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Tuesday, September 30, 2008

The AP is reporting that New York’s Governor Patterson has signed legislation that will give residents information about the cause and location of cancer. The new bill "requires health care providers and the state to collect more data on cancer patients than the federal Centers for Disease Control mandates. The data will be used by the state to create maps of cancer incidence for the public."

by Joe Francica on 09/30 at 08:55 AM | Comments | Bookmark and Share

The Nokia GPS-enabled phone app, PEIR, produces a Personal Environmental Impact Report. How? It tracks you (every 30 seconds) and when you upload the data it does its best to determine if you walked or drove (how would it know you were on a bus vs. your Hummer) and where you stopped (how would it know if it was Micky D’s or the farmer’s market if they were close by and the market was only running on Wednesdays?) The idea is simply to lower your score over time. The absolute values are not that meaningful says the lead. For now the app is in closed beta but is being shown off at NextFest, a Wired event. One planned feature? A tool to compare the greenness of different routes.

- Wired

by Adena Schutzberg on 09/30 at 07:42 AM | Comments | Bookmark and Share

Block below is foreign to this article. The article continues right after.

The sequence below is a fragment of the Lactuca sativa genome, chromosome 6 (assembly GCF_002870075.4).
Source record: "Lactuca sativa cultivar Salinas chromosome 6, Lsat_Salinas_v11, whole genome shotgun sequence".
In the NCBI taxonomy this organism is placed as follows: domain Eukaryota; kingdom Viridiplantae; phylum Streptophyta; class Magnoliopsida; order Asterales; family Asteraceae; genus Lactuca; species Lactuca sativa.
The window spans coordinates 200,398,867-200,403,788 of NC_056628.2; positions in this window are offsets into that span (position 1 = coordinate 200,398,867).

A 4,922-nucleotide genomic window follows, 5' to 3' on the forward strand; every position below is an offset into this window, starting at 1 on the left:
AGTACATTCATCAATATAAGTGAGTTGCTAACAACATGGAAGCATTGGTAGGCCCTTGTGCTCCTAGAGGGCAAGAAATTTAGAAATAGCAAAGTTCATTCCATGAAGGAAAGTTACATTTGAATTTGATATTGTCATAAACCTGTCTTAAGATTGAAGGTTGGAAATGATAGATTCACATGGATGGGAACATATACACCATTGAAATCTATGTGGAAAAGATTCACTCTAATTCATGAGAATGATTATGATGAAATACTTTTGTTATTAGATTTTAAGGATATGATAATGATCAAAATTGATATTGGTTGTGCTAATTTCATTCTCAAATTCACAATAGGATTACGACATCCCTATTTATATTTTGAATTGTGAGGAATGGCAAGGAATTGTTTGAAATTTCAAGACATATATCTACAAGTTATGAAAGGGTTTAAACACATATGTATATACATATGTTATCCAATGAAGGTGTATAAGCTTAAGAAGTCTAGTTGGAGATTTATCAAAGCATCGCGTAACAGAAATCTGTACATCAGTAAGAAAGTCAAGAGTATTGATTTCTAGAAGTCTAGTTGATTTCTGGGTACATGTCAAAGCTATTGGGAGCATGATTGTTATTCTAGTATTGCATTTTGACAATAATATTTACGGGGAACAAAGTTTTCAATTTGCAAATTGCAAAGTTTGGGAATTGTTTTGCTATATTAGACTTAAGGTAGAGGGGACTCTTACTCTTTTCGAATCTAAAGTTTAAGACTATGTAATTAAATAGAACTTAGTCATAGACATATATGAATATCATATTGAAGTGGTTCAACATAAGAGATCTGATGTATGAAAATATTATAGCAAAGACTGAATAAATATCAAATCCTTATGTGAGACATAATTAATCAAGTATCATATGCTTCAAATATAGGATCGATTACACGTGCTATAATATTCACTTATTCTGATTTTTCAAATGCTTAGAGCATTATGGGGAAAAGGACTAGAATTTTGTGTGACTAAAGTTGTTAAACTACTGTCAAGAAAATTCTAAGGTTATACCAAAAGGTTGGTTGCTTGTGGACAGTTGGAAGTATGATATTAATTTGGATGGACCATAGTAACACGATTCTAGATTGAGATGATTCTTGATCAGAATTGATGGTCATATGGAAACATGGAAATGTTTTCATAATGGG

GPS Business News reports (exclusively, I find no confirmation from TomTom at this time on the Web) that TomTom will offer quarterly updates via its TomTom free desktop software for its sat nav devices. Prices begin at €39.80 for one year for one country for low end products (TomTom One, TomTom One XL) with higher prices for the higher end GO line, since those require more data (speed profiles). This is one way to start to monetize Tele Atlas. I wonder how users will determine if these upgrades are worth it over the free MapShare updates from fellow users.

by Adena Schutzberg on 09/30 at 07:23 AM | Comments | Bookmark and Share

Some in southern New Jersey are not comfortable with the use Pictometry’s oblique imagery for assessment.

“It’s Big Brother,” said [State Senator Jeff] Van Drew, D-Cape May, Cumberland, Atlantic. “We’re not supposed to be spying on people. When it gets to the point where we’re doing aerial spying on people’s lives, I’ve had enough,” Van Drew said.

Van Drew is pondering a law to limit the uses of Pictometry.

Resident farmers in West Cape had their assessment challenged since the imagery didn’t show as much acreage in pumpkins as claimed. Farmer Diane Rae explained “We don’t grow pumpkins in March.” The plan is to challenge the legality of the imagery’s use.

- Press of Atlantic City

by Adena Schutzberg on 09/30 at 06:00 AM | Comments | Bookmark and Share
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